Luxury Escapes Guide to Marlborough
The bush-clad bays of the Marlborough Sounds are a blissful introduction to a district famed for its plump mussels and world-class sauvignon blanc.
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Things to see and do
See the Sounds on the Queen Charlotte Track
Most of New Zealand’s famed multiday hikes traverse conservation estates, but the Queen Charlotte is a bit different as it also includes tracts of private land. For walkers, this means that you’re not limited to staying in bunkhouses and campsites – there are excellent lodges scattered along the route, offering cooked dinners and breakfasts, and packed lunches to get you through the following day. The route leads through 71km of native forest clinging to the edge of Queen Charlotte Sound; most people tackle it over four days. Outside of summer, it’s also open to mountain bikers.
Straddle the saddles on the Nydia Track
If you’ve got something to prove, you could knock off the 27km Nydia Track in a very long day hike. Most sane people prefer to stretch it into two, staying overnight at pretty Nydia Bay. It’s also open to mountain bikers, but it’s definitely not suited to novice riders. The track climbs two saddles linking three arms of Pelorus Sound, with Nydia Bay in the centre. Along the way you’ll pass through dense native forest, ford a couple of streams and skirt bays that are completely inaccessible by road.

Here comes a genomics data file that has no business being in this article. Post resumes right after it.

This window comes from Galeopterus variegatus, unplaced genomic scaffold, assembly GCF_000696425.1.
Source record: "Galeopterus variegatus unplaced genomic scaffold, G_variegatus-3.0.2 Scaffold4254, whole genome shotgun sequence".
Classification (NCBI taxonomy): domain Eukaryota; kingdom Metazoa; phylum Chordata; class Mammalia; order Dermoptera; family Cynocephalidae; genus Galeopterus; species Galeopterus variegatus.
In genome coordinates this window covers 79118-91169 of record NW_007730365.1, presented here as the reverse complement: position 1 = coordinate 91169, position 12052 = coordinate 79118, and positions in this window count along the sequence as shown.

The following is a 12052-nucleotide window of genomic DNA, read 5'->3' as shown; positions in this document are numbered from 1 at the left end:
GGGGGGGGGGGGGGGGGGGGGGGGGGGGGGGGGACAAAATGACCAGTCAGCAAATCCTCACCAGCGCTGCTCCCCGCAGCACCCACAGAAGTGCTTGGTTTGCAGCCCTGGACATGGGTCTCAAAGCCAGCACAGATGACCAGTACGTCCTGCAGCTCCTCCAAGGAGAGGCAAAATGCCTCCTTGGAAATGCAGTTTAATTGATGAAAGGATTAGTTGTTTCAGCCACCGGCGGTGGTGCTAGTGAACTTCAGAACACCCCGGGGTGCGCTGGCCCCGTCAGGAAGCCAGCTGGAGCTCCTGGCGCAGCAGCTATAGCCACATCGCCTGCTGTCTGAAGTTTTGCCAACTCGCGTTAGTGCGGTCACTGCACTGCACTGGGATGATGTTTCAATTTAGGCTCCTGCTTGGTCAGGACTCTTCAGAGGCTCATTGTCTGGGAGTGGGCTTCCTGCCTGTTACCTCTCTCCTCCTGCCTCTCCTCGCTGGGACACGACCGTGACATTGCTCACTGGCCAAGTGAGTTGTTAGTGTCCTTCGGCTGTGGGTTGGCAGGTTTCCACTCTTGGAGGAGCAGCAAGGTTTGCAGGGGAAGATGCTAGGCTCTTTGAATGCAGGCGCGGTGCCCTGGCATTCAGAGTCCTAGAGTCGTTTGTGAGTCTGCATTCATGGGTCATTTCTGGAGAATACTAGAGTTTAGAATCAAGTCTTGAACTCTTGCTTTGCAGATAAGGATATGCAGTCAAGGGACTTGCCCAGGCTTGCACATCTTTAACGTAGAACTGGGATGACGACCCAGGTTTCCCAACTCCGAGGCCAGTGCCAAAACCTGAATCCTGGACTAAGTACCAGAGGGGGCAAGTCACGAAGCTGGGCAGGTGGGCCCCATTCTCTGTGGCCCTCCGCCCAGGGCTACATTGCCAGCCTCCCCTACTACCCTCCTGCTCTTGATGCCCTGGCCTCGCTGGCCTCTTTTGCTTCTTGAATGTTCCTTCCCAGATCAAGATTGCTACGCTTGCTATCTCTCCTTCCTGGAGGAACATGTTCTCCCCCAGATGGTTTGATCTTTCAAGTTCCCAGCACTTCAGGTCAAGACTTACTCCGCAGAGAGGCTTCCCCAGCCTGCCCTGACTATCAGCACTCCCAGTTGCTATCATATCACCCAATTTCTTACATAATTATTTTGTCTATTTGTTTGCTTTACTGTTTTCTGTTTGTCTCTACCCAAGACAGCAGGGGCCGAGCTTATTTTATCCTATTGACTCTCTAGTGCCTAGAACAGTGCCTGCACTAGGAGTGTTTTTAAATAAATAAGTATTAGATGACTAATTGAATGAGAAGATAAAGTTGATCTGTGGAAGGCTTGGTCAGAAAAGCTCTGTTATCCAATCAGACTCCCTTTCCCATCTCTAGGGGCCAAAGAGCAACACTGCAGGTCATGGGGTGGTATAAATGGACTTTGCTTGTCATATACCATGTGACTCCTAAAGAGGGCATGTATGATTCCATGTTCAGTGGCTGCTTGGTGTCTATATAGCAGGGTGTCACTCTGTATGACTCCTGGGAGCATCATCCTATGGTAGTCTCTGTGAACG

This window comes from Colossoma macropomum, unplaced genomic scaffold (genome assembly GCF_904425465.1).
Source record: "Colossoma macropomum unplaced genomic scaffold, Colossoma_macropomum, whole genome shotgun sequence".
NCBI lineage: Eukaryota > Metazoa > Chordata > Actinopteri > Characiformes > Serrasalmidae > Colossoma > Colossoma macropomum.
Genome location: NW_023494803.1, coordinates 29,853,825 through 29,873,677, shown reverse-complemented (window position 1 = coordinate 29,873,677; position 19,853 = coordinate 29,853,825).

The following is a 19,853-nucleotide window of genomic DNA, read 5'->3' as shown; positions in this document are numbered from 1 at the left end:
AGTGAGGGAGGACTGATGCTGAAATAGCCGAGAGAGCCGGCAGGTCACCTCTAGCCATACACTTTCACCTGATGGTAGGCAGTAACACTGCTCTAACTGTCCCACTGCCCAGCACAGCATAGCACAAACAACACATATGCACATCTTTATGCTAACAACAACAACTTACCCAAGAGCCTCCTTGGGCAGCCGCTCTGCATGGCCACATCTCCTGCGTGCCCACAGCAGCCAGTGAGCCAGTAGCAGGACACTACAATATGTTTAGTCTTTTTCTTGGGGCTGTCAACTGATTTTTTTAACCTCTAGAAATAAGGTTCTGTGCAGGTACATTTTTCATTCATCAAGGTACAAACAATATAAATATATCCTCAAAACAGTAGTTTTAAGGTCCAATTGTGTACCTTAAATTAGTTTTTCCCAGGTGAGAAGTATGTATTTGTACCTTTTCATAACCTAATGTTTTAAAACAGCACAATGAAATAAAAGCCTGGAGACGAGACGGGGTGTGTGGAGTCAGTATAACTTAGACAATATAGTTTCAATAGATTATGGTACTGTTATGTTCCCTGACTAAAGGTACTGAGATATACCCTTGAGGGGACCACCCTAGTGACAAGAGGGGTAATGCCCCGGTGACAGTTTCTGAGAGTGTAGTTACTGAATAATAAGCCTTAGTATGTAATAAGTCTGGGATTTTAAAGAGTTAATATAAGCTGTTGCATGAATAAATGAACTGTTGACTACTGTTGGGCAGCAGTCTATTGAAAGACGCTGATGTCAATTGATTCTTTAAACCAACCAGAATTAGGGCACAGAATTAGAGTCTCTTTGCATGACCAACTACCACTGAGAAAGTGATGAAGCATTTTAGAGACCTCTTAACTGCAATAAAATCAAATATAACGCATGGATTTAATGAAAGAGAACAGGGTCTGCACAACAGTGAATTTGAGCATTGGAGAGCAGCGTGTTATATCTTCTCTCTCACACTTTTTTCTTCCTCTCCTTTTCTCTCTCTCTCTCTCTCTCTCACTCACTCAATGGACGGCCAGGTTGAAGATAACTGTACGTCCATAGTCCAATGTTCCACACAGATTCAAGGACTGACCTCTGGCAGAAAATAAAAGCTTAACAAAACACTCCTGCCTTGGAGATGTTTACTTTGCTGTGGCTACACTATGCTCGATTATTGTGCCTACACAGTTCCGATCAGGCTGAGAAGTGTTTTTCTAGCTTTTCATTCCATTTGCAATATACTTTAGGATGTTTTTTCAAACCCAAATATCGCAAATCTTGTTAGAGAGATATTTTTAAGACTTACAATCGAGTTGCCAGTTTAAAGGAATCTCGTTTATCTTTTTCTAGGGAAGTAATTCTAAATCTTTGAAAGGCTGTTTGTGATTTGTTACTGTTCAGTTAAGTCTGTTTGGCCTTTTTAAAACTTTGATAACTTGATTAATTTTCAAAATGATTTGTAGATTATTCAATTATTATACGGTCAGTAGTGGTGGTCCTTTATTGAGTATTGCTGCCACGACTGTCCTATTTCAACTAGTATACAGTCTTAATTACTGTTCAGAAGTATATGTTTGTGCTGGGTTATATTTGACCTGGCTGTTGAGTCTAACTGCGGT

Paddle, hike and bike with Sea Kayak Adventures
The sheltered bays of the inner arms of the Marlborough Sounds are a great place to give sea kayaking a go. This experienced operator offers fully guided paddles ranging from a half-day to five days, staying at campsites or lodges along the way. Alternatively, you and a mate (minimum two people) can hire a kayak and, after a 75-minute briefing, head out on your own. They also offer guided hikes and mountain-biking expeditions. If you can’t decide, try a combination of all three.
Face an ace at Omaka Aviation Heritage Centre
If you’re an Oscar-winning film director with an obsession for WWI aircraft and aviation memorabilia, storage must inevitably become a problem. Sir Peter Jackson’s logistical headache was resolved in the most rewarding way in this staggering museum displaying his personal collection in remarkably detailed tableaux. In the Knights of the Sky section, all the skills of his prop-making colleagues have been put to play in producing lifelike, life-size, static recreations of battles using actual WWI planes. Sir Peter was less involved in the WWII wing but, despite being less whizz-bang, it’s also fascinating.
Be transported at the Edwin Fox Maritime Museum
Built in 1853, the Edwin Fox is one of the oldest wooden ships in the world – and the last remaining one known to have transported convicts to Australia. It’s now the star attraction of this Picton museum devoted to its long and fascinating career. After watching the video and examining the memorabilia in the exhibition space, visitors can head outside and explore the boat itself. Perhaps its most famous passenger was Florence Nightingale, who is thought to have voyaged on this 49m fully rigged sailing ship when it was used as troop transport during the Crimean War.